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This coffee is part of our custom decaf program where we hand select coffees from our own stock to be decaffeinated using Swiss Water processing. It's tough to know exactly how a decaf will turn out, but by picking coffees that already have a great profile as a regular coffee, you have a better chance at achieving a similarly delicious profile as the end result. Plus, we send samples off beforehand in order to get an idea of how the coffee will cup after the decaf process. This particular lot is a Java that we received toward the end of last year. It's a wet-processed coffee that we regularly sell as "Pitaloka" and the decaf version remains fairly true to it's caffeinated counterpart. A few years back there were importers and brokers who sent good coffees for decaf, when the market was low. But the added cost of the decaf toll charge on top of record prices has made the big guys shy to do this. Most decafs sold in the trade are nothing we would consider buying as a non-decaf for our offer sheet. But our Swiss Water Process decafs we can be proud of.
This Java decaf has a defined sweetness that can be difficult to find in Indo coffees in general, not to mention in many decaf coffees period. The dry fragrance is fairly true to Indonesia coffee with a soft earthiness to it, that is sweetened by hints of molasses and malted sugar. There's a sweet pipe tobacco smell to the wet grounds which is also a common characteristic in coffees from Java. Decaffeination often lends a sort of breadiness in the profile, which is definitely present in smell and in the cup, but there are "clean" accents that accompany this separating it from your typical decaf. The cup is nice and sweet with a build up of developed sugars. There's a note peet that is a gentle reminder of this coffee's origin and lends to the coffee's intensity. The body is deep and the finish is toasted caramel along with bittering notes of cacao and baker's chocolate. This is a great dual purpose coffee and does well in the City+-Full City+ range of roast.
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Narino is the southernmost province in Colombia, bordering Ecuador. This is a very unique part of Colombia in that coffee can be grown at extremely high altitudes due to the climate that is a result of being in close proximity to the Equator. This lot is from several small holder farms in the Taminango area, all ranging in altitude between 1700 and 2000 meters. The communities are San Gerardo and San Lorenzo so we combined these for the name of this decaf lot. These small farms are planted mostly in Caturra, and are situated in the highlands surrounding the main town of Taminango. We selected this lot as part of our custom decaf program, dedicating the same great quality of coffees we use for our non-decaf offerings. The results are really stunning.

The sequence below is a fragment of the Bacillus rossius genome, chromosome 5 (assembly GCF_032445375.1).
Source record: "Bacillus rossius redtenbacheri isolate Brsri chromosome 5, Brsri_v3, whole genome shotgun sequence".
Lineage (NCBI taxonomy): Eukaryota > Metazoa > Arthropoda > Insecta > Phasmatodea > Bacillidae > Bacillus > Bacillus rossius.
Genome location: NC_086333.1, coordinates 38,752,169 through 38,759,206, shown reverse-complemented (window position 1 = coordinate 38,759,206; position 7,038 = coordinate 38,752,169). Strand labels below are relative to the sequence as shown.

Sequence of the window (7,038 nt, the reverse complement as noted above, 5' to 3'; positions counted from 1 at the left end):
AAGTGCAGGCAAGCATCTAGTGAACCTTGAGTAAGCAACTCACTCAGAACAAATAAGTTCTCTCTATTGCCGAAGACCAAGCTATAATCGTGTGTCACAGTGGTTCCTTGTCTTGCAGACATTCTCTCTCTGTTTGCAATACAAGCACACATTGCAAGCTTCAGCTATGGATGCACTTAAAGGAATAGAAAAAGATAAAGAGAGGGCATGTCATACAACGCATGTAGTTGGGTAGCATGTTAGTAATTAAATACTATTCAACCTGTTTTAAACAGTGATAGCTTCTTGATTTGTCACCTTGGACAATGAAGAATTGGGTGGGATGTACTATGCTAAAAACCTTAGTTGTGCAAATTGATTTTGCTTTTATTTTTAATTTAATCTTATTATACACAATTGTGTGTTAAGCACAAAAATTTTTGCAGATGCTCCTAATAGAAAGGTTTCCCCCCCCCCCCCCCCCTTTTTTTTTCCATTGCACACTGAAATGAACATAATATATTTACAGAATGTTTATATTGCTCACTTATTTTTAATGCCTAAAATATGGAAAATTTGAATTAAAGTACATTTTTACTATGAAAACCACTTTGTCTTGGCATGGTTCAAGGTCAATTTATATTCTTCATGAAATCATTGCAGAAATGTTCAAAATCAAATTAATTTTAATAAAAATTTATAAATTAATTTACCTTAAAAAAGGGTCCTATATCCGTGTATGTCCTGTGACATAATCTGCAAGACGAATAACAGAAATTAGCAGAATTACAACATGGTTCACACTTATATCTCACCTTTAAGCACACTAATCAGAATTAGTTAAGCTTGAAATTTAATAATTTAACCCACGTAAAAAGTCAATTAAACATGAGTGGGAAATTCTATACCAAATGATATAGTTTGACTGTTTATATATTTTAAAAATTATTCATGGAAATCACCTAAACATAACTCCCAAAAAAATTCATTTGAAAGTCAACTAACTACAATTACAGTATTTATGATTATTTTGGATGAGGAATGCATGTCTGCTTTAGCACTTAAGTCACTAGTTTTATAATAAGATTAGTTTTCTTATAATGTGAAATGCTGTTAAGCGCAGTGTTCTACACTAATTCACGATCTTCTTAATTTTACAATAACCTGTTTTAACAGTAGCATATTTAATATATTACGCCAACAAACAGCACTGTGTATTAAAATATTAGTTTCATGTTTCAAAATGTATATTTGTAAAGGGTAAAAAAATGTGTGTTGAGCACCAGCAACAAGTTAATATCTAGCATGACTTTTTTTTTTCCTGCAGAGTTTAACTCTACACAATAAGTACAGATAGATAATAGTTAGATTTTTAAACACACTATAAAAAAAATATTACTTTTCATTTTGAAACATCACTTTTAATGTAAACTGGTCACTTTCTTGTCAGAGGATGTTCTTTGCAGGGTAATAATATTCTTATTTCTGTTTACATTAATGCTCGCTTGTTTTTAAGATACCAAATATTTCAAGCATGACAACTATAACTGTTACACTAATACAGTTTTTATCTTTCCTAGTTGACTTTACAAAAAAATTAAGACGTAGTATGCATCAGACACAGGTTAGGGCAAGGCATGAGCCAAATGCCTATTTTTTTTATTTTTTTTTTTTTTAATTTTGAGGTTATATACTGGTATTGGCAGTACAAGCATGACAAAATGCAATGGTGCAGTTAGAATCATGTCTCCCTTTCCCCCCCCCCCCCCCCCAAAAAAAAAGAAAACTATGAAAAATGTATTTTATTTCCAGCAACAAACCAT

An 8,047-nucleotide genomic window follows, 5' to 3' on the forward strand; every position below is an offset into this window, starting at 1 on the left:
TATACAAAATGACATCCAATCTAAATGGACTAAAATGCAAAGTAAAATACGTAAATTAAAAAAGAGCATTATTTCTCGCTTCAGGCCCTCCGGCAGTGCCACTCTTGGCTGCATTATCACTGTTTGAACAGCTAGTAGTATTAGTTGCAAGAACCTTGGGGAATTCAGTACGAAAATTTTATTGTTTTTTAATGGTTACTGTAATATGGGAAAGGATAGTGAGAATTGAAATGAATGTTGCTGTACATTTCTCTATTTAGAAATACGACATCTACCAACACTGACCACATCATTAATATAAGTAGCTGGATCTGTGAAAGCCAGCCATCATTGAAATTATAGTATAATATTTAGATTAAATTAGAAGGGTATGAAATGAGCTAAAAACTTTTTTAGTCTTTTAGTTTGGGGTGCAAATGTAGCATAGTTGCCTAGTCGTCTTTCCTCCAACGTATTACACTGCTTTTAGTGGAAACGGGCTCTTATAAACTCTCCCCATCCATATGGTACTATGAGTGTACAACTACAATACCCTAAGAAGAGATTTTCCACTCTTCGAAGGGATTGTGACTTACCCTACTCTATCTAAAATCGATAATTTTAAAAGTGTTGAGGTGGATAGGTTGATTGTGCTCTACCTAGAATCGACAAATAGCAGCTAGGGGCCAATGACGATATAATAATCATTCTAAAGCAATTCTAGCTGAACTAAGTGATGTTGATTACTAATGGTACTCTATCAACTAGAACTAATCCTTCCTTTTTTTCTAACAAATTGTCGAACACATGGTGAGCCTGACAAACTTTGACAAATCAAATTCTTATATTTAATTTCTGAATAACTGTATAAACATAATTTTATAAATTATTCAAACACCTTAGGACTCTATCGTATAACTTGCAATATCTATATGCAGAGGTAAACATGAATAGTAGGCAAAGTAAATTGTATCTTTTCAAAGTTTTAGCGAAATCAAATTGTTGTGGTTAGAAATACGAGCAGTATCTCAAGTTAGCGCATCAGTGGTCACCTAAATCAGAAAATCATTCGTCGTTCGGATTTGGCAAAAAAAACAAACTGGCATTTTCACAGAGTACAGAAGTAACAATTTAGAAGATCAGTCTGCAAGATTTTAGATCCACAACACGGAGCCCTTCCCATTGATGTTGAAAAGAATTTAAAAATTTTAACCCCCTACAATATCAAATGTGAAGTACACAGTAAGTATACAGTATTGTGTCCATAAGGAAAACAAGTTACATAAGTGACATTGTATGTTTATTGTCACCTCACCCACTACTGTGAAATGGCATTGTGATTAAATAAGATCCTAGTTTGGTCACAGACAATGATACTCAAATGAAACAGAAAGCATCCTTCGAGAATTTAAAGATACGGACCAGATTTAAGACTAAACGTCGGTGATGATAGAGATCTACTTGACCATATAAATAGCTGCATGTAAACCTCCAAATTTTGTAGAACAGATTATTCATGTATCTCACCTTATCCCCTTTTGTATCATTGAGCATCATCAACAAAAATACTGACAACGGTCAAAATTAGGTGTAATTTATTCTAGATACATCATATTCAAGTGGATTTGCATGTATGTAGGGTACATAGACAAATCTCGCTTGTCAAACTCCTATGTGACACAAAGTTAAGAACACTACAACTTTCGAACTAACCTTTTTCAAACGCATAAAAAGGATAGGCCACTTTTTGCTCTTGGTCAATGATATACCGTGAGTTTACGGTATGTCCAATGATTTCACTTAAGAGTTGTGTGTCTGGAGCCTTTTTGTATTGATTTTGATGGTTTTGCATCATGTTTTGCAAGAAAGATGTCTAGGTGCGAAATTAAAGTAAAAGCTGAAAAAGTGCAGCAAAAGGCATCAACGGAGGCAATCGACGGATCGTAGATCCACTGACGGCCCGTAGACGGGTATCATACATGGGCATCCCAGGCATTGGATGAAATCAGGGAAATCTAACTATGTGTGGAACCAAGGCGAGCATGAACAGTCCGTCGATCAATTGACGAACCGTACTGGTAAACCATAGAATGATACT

The dry fragrance has a unique cinnamon toast character at lighter roast levels with more intense cocoa powder coming on at Full City level. It doesn't have that "decafy" scent. Adding hot water, the coffee maintains these aspects, adding chocolate frosting sweetness to the more developed roast level. The cup is surprisingly delicate for a decaf coffee, with a transparent clean character rarely found in coffees that have undergone the process. The brightness lends lemon-orange zest to the cup, adding a palate-cleansing counterpoint to the light caramel sweetness. It's not a super complex cup, but decafs rarely are. What separates this coffee is how little it resembles a decaf, and how well defined the characteristics are. The finish has honey-on-toast taste, turning toward dark caramel at City+ roast. We didn't really explore darker levels on this coffee, it shines so brilliantly at City to City+ roast. It impresses with its delicate nature.
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Reviews for out of stock decaf coffees can be found at our Decaf Coffee Archives.